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Spending My Free Time Researching Free Time

Ferris Wheel, Coney Island, by Eugene Wemlinger, 1910. Brooklyn Museum/Brooklyn Public Library, Brooklyn Collection.


My new book, Free Time: The History of an Elusive Ideal, marks the third time I’ve explored the history of time and consumption at length. My choice to continue dipping into this subject and exploring new angles and theses suggests just how rich a single corner of modern history can be.  This project allowed me to develop new ideas and sources, return to culturally neglected issues, and even to have “conversations” with my younger scholarly selves as I continue to question how worktime and free time in the present has changed, and remained the same, since 1900. 

I started researching free time from the perspective of a labor historian interested in the struggle for reduced worktime, especially from 1900 when Americans toiled about 60 hours a week. My 1993 book Time and Money: The Making of a Consumer Culture inaugurated my long engagement with this theme. I argued in part, that in the past 80 years or so consumption has replaced an earlier quest for free time and led to a rejection of the once common expectation that consumers and workers would demand more time free from work as consumer needs were met. Since that book, I’ve focused on the history of the “victorious” modern consumer culture as worktime has scarcely changed since the 1938 Fair Labor Standards Act established the 40-hour week norm. Although I never abandoned my interest in worktime and labor politics (and returned to it in my new book), my research turned more directly toward free time and how it was shaped by consumer culture. 

Consumer culture has been the target of critiques since its modern origins at the beginning of the twentieth century, often influenced by what Thorstein Veblen wrote in his 1899 book The Theory of the Leisure Class: “Conspicuous consumption of valuable goods is a means of reputability to the gentleman of leisure.” I still found that culture to be a valuable lens through which to understand how consumer goods and culture affected 20th century American society. Shaped by my teaching courses in the history of family and technology, I looked at the historical transformations of parenting and childhood, masculine and teenage identities, amusement parks and freak shows, popular culture, and nostalgia—all emerging historical topics—through the impact of consumer culture. And thanks to a university that gave me a lot of “free time,” I was able to devote much time to this project. Over these years, I expanded from my earlier documentary research to the study of consumer objects like teddy bears and Barbie dolls, ads for cars and on the Superbowl, Andy Hardy and Rambo movies, TV and radio sitcoms, and oral interviews with collectors of old cars and dolls.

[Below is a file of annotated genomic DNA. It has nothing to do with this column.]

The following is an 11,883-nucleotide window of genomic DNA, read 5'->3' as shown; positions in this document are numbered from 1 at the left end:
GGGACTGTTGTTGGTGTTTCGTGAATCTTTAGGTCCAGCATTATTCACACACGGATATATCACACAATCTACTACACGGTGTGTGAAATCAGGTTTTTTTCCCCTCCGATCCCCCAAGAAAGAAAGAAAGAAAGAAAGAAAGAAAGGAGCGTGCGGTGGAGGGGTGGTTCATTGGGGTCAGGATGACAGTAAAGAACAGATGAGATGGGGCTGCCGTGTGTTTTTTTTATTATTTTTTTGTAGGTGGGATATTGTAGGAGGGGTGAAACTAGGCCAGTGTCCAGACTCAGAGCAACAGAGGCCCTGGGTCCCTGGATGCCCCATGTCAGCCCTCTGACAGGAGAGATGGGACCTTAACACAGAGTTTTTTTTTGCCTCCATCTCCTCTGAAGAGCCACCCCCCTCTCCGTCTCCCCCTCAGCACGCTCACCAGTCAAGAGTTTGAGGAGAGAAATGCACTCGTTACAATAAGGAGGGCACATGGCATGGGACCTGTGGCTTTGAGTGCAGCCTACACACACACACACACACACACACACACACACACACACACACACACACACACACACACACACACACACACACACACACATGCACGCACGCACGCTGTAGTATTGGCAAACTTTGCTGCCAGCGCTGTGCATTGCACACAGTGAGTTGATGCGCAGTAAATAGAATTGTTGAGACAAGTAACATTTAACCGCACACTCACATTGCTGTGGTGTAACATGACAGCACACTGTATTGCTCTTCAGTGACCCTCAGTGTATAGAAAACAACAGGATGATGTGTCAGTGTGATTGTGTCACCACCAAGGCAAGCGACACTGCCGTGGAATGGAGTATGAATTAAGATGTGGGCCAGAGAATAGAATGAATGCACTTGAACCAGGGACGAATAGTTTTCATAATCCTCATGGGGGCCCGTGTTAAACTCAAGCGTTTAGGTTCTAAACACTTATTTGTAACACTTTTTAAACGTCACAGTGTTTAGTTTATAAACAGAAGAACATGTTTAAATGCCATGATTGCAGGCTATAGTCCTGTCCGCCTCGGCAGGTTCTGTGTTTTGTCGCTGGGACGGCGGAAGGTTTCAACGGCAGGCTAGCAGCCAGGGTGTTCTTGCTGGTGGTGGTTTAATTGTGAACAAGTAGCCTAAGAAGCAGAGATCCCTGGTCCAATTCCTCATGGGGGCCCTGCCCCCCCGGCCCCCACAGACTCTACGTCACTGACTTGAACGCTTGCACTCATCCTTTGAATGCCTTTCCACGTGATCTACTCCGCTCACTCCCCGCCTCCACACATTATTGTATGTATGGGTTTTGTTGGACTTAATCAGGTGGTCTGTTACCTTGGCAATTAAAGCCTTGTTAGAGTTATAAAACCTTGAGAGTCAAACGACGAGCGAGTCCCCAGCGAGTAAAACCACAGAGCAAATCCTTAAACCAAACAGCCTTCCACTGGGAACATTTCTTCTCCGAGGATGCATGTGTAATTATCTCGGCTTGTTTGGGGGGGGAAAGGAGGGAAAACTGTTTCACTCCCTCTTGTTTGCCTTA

Approaching historical study from the consumerist angle led me to challenge older understandings of this phenomenon held by scholars and myself. In my 2000 book All-Consuming Century, I modified my earlier acceptance of social emulation — “keeping up with the Jones” with its pejorative implications — as an explanation of modern consumerism. Instead, I argued that through “superficial” consumption people met their need to display their personal identities and distinctions while also participating in consumer “communities,” especially in a mobile American society, such as when young immigrants in 1900 adopted the latest in American fashion. But the more I kept digging into this subject, the more I felt like I needed to tweak my understanding of how and why Americans consume. I with Robert Proctor challenged my earlier “social” interpretation of consumption in our 2014 book Packaged Pleasures. We explored how products and services that emerged around 1900, such as Coke and cinema, packaged, personalized, and labeled taste, sight, hearing, and other forms of sensuality, thereby creating demand for new goods and commercial experiences.